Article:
The LORD prepared a garden for Adam and Eve to live in. And the garden was full of life, and growth, and fruit. It was a safe place filled with joy, but most importantly, filled with the Spirit of God. 

This is the environment that you and I were created for. And the time will come when we will live in that Eden-like state with Elohim for all of eternity. A blooming almond tree is a reminder of that.

Until that permanent season comes, be encouraged. When the winter seems firmly set around you and it feels like it will never leave — look to the almond trees.

A Simple Guide Through the Biblical Holidays: Free PDF Download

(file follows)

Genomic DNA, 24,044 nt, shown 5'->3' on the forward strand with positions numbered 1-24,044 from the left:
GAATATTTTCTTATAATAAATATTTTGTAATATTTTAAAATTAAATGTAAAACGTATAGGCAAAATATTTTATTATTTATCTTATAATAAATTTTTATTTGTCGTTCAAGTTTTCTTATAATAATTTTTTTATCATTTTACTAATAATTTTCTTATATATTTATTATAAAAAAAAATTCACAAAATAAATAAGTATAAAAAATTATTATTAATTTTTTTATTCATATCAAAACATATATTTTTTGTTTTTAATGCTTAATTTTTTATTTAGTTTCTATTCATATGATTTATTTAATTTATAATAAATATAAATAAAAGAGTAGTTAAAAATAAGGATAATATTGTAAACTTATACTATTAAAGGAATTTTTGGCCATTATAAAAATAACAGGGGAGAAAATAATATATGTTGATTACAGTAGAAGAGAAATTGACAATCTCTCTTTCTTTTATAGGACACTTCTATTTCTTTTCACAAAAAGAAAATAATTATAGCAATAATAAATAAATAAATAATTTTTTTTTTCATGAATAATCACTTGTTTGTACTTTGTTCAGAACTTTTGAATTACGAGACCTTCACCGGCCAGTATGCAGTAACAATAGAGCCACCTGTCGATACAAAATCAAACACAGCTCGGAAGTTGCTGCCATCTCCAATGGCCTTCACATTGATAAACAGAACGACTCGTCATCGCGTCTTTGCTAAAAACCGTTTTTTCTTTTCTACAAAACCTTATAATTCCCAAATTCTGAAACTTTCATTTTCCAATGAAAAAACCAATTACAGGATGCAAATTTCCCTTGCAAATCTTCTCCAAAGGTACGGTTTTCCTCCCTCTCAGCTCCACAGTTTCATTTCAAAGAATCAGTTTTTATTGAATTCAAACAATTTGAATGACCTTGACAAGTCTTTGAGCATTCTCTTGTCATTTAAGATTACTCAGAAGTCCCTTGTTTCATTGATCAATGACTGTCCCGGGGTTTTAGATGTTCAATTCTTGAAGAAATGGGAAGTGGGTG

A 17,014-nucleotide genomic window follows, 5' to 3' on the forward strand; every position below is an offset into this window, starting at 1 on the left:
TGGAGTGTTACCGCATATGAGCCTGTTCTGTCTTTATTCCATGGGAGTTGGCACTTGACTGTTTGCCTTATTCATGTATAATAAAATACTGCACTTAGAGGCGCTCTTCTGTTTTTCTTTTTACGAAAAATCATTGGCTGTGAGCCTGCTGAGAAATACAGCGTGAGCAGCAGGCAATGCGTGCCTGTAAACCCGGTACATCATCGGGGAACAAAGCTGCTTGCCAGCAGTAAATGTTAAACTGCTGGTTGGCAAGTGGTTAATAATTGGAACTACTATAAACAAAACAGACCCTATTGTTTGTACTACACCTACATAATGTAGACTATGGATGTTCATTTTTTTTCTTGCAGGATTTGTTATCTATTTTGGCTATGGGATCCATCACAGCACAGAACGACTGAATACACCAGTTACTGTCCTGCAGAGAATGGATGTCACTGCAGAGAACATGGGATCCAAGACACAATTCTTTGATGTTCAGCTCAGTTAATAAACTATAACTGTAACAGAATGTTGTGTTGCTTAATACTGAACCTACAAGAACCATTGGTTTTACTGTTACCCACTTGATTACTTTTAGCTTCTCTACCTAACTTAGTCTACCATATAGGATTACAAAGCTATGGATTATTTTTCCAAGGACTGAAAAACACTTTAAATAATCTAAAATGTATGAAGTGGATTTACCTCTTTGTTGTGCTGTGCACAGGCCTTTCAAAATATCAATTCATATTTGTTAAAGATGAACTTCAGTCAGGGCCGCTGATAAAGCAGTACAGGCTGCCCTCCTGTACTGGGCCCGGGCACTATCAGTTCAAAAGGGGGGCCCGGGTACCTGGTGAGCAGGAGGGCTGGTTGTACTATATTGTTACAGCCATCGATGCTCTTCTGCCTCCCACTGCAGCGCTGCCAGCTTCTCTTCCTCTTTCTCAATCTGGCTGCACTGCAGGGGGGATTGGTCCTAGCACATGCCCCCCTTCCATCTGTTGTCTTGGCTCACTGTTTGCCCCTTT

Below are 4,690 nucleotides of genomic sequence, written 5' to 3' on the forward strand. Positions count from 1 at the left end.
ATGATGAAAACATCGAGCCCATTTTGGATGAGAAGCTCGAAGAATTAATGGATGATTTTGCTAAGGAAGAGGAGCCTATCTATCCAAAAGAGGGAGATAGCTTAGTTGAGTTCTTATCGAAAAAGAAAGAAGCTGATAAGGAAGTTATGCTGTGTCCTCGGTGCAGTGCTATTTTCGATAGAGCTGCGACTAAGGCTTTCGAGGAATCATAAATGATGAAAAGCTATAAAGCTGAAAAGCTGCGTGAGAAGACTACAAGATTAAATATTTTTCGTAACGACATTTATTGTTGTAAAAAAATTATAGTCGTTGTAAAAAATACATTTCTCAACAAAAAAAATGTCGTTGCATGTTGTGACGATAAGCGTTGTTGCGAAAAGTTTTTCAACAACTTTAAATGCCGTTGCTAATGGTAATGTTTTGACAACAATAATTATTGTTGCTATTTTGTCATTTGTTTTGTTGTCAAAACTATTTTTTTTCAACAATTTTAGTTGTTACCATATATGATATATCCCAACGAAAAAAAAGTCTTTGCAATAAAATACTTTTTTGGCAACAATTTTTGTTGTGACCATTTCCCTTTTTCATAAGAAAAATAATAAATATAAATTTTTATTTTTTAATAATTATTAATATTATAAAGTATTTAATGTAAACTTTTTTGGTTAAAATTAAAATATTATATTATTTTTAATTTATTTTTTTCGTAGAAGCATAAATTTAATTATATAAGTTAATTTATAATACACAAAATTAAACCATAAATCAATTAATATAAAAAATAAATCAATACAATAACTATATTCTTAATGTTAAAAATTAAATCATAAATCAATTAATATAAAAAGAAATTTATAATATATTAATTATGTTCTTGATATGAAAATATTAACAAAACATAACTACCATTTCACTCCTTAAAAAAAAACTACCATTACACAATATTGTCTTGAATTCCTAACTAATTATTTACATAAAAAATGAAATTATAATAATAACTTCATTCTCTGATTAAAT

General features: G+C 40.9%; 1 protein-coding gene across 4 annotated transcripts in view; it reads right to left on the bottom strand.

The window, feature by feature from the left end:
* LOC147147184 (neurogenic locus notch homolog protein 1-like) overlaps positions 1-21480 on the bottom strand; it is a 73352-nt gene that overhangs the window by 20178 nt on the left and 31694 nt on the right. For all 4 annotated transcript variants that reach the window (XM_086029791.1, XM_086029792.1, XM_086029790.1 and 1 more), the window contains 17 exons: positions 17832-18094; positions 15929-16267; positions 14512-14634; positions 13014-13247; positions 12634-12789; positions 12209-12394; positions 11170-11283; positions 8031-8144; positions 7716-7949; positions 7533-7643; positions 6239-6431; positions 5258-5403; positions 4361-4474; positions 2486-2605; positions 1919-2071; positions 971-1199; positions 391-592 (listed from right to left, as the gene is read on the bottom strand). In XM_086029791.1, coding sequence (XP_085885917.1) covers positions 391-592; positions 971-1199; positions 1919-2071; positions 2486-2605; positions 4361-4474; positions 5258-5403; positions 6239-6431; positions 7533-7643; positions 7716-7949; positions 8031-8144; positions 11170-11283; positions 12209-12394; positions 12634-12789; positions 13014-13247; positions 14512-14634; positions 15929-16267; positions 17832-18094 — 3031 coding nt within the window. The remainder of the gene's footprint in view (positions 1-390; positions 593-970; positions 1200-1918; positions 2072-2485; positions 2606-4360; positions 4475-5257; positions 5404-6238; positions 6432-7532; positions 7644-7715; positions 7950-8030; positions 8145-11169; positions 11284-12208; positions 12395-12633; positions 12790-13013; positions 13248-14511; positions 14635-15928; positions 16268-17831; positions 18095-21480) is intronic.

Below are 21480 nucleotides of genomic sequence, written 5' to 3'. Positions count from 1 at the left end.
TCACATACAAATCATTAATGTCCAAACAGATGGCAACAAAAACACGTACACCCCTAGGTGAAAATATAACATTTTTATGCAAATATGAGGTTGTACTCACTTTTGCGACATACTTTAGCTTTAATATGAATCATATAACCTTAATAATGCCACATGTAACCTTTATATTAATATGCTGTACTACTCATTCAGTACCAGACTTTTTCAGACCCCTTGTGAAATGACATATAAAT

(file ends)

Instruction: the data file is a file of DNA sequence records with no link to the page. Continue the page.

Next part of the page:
You may know them as the “Jewish holidays,” but did you know the Bible calls them “Feasts of the LORD”?

We’ve put this guide together for you so that you have all you need to know about these holidays that God calls His own.

Estimated reading time: 4 minutes

Dustin Herron
Dustin Herron is a men's ministry coordinator at Gateway Church in Southlake, TX, and has a Master’s in Christian Leadership from Moody Bible Institute. He attended a Messianic congregation in southeastern Kentucky while growing up, and through this experience, the LORD cultivated a passion for Israel and for God’s Word in Dustin. He greatly enjoys spending time with his wife, Andrea, and reading in his hammock whenever cooler Texas weather permits.